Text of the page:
Editorials 17 February 2010

The Herald says electoral law reform is on the right track:

The government has gone the right way about electoral finance reform, consulting all other parties as the previous Government did not.

Inevitably, therefore, the decisions announced yesterday contain some comfort for parties such as Labour that fear private money in politics, and some disappointment for those who welcome all contributions to public life.

My concern is that a future Labour Government will not be as restrained as National has been, and will force through changes that benefit them, even if other parties are opposed. What would be welcome is for Labour to make a clear declaration that they will not in future push through electoral law changes without a political consensus behind them.

There will be no relaxation of the restrictions on election broadcasts, which can be made only by political parties that have to make them with public money and must be kept within the amounts allocated.

It would be better to let, in fact insist, parties use their own money for television and radio commercials, or let them use public funding for any form of advertising they prefer. But Labour and the Green Party were strongly opposed to any change.

I agree. It is very disappointing that no change is recommended. I hope the Select Committee will be open to persuasion.

The decisions announced yesterday do not appear to go far towards resolving the misuse of parliamentary funds for election purposes. The usual rule is that parliamentary information money can be used to push party barrows as long as the material does not expressly urge a vote, a donation or membership of a party.

It is well past time a tougher test was imposed, and not just within three months of an election, which is the best we can expect from this exercise.

I think the likely tougher test during the regulated period would be a huge improvement. I do not think it is practical to have this tougher test during the entire electoral cycle as almost every publication put out by parliamentary parties has an element of seeking to influence voters towards them.

The Press attacks the publicity stunts:

Most New Zealanders recognise for the self-serving farce which it is the Japanese notion of scientific and are appalled by the view that in order to conduct research into whales it is necessary to kill them.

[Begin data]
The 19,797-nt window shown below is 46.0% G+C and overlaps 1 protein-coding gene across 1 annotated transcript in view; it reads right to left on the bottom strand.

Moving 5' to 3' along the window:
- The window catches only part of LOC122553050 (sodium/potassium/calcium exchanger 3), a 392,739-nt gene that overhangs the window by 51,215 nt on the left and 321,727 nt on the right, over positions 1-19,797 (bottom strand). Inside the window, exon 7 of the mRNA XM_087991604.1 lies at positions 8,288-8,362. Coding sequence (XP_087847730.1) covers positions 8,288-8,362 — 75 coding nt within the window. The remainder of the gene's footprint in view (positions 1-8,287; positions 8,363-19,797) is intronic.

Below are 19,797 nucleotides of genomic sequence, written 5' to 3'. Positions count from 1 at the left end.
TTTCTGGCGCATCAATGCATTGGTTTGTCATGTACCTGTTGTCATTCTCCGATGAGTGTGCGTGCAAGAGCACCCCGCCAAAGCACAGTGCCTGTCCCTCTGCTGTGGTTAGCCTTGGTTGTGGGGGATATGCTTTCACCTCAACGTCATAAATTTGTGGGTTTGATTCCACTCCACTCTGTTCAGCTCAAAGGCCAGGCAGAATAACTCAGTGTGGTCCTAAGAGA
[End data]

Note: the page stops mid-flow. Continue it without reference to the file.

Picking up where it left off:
But most people also believe that international pressure and setting, as New Zealand is doing, an example of non-lethal research are more likely to end whaling than the confrontational antics of the radical Sea Shepherd conservation group.

I hate the hypocrisy of the Japanese claiming the whaling is scientific research, but I hate the lunatics of Sea Shepherd even more.

The Dominion Post does not want the taxpayer funding an America’s Cup bid:

Prime Minister John Key says the Government might back a bid as its Labour predecessors did in 2003 and 2007. Labour put $30 million into the underfunded 2003 defence, $34m into the unsuccessful 2007 challenge in Valencia, and, immediately after that loss, pledged another $10m to Team NZ to stop crew members being poached.

Mr Key should think again. It is not the role of government to fund the sporting pursuits or obsessions of millionaire yachtsmen.

The time to put money into the cup was when there was a realistic prospect it would generate a financial dividend. That time has passed.

The cup is of sporting interest to only a small number of New Zealanders. The rules are obscure – and endlessly up for interpretation in court – the competitors are remote and the action is incomprehensible without a television set, computer graphics and the services of commentator Peter Montgomery.

The event’s primary attraction is as a magnet for the world’s wealthy. Hosting the 2003 regatta was reputedly worth $529m to Auckland businesses. The New Zealand team performed commendably in 2007, winning the challenger series and winning two races in the best of nine contest with Alinghi for the cup itself.

But with many of New Zealand’s best sailors now sailing for foreign syndicates and foreign billionaires lining up to bankroll challenges, the prospect of Team NZ again winning the cup is so slight that the Government should forget it.

I agree. Kiwis keep winning the Cup – but not for NZ syndicates.  Leave it to the billionaires to fund.

The ODT examines colonoscopies:

The report on the 33 colonoscopy patients and the Otago District Health Board is a mixed bag. It gives all sorts of detail about the board service, or lack of service, but it fails to spell out answers to basic questions about these patients.

Did the board provide timely and adequate colonoscopies? And was the treatment of these patients according to board and national criteria? What the report does say is that those audited did have “prolonged journeys” through the public system.

In “report speak” that seems to be saying that the answer to the first question is no.

Check early and check often!

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